David Page received his Ph.D. in computer science from the University of Illinois at Urbana-Champaign in 1993. He was a post-doc in the Oxford University Computing Laboratory from 1993 to 1997 (visiting faculty ’95-’97), and an assistant professor in the University of Louisville’s Speed School of Engineering (’97-’99). David is now a professor at the University of Wisconsin-Madison, in the Dept. of Biostatistics and Medical Informatics within the School of Medicine and Public Health, with an appointment also in the Dept. of Computer Sciences. He directs the Cancer Informatics Shared Resource of the University of Wisconsin’s Carbone Cancer Center and is a member of the Genome Center of Wisconsin. He served on the NIH’s BioData Management and Analysis Study Section when it first became a standing study section, and has previously served on the scientific advisory boards for the Wisconsin Genomics Initiative and the Observational Medical Outcomes Partnership, focused on detecting adverse drug events. He serves on the editorial boards for Machine Learning and Data Mining and Knowledge Discovery. He currently holds NIH grants on Machine Learning for Adverse Drug Events, Secure Sharing of Clinical and Genetic Data, and RNAseq-based Prediction of Developmental Neural Toxicity, and he also participates in multiple grants applying machine learning to mammography and to mass spectrometry proteomics data.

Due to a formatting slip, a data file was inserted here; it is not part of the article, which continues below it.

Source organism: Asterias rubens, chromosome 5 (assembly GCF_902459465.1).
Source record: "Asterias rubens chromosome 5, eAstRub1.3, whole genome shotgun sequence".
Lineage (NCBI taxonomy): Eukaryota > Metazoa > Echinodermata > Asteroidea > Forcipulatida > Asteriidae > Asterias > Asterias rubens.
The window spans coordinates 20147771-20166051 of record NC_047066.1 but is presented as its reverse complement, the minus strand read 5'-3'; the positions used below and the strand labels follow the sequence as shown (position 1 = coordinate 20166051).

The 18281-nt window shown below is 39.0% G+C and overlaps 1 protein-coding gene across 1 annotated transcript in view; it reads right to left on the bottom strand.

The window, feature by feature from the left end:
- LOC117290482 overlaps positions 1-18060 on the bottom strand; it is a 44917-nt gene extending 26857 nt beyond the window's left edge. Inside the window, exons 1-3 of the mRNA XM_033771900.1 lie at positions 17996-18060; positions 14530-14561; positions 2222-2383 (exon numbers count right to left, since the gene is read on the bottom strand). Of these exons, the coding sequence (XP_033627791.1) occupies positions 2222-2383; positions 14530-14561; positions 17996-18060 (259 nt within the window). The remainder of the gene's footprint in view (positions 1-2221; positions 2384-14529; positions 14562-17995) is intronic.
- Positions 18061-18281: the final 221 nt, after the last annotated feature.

Machine learning (ML) and healthcare have the potential to transform one another and, in doing so, to take society with them. This talk will give evidence for that claim by focusing on applications of machine learning to EHR data, to build predictive models for cardiac events and adverse drug events, and to build tools for breast cancer screening. The talk will discuss lessons from these applications for healthcare. It also will discuss lessons from these applications for machine learning, including twists on the widely-studied problems of learning causal models, learning from longitudinal and relational data, learning from weakly-labeled data, and the interplay of privacy and learning.